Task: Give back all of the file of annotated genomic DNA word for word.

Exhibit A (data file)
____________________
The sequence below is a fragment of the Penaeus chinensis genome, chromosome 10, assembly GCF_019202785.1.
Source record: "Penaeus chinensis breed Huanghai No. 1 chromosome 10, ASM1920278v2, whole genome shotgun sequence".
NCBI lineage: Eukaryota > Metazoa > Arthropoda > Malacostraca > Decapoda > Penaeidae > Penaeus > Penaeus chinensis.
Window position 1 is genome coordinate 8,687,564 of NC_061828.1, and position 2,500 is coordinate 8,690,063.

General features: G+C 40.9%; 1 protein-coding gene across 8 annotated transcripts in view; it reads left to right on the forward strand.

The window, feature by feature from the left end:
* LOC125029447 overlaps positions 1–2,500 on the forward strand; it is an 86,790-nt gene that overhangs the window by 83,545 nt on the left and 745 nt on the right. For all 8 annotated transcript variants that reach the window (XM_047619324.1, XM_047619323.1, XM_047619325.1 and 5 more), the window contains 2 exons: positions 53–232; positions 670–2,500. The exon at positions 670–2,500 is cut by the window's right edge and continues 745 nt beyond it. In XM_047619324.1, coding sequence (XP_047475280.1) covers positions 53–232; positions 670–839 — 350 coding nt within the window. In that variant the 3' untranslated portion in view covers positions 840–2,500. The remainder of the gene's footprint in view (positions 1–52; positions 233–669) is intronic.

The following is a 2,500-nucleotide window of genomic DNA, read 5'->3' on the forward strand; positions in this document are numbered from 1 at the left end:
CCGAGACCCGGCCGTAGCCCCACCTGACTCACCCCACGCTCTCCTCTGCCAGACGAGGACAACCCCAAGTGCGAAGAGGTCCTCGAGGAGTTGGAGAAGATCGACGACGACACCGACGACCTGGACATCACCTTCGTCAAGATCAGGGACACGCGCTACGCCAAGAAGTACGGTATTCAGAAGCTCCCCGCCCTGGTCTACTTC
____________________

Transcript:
The sequence below is a fragment of the Penaeus chinensis genome, chromosome 10, assembly GCF_019202785.1.
Source record: "Penaeus chinensis breed Huanghai No. 1 chromosome 10, ASM1920278v2, whole genome shotgun sequence".
NCBI lineage: Eukaryota > Metazoa > Arthropoda > Malacostraca > Decapoda > Penaeidae > Penaeus > Penaeus chinensis.
Window position 1 is genome coordinate 8,687,564 of NC_061828.1, and position 2,500 is coordinate 8,690,063.

General features: G+C 40.9%; 1 protein-coding gene across 8 annotated transcripts in view; it reads left to right on the forward strand.

The window, feature by feature from the left end:
* LOC125029447 overlaps positions 1–2,500 on the forward strand; it is an 86,790-nt gene that overhangs the window by 83,545 nt on the left and 745 nt on the right. For all 8 annotated transcript variants that reach the window (XM_047619324.1, XM_047619323.1, XM_047619325.1 and 5 more), the window contains 2 exons: positions 53–232; positions 670–2,500. The exon at positions 670–2,500 is cut by the window's right edge and continues 745 nt beyond it. In XM_047619324.1, coding sequence (XP_047475280.1) covers positions 53–232; positions 670–839 — 350 coding nt within the window. In that variant the 3' untranslated portion in view covers positions 840–2,500. The remainder of the gene's footprint in view (positions 1–52; positions 233–669) is intronic.

The following is a 2,500-nucleotide window of genomic DNA, read 5'->3' on the forward strand; positions in this document are numbered from 1 at the left end:
CCGAGACCCGGCCGTAGCCCCACCTGACTCACCCCACGCTCTCCTCTGCCAGACGAGGACAACCCCAAGTGCGAAGAGGTCCTCGAGGAGTTGGAGAAGATCGACGACGACACCGACGACCTGGACATCACCTTCGTCAAGATCAGGGACACGCGCTACGCCAAGAAGTACGGTATTCAGAAGCTCCCCGCCCTGGTCTACTTC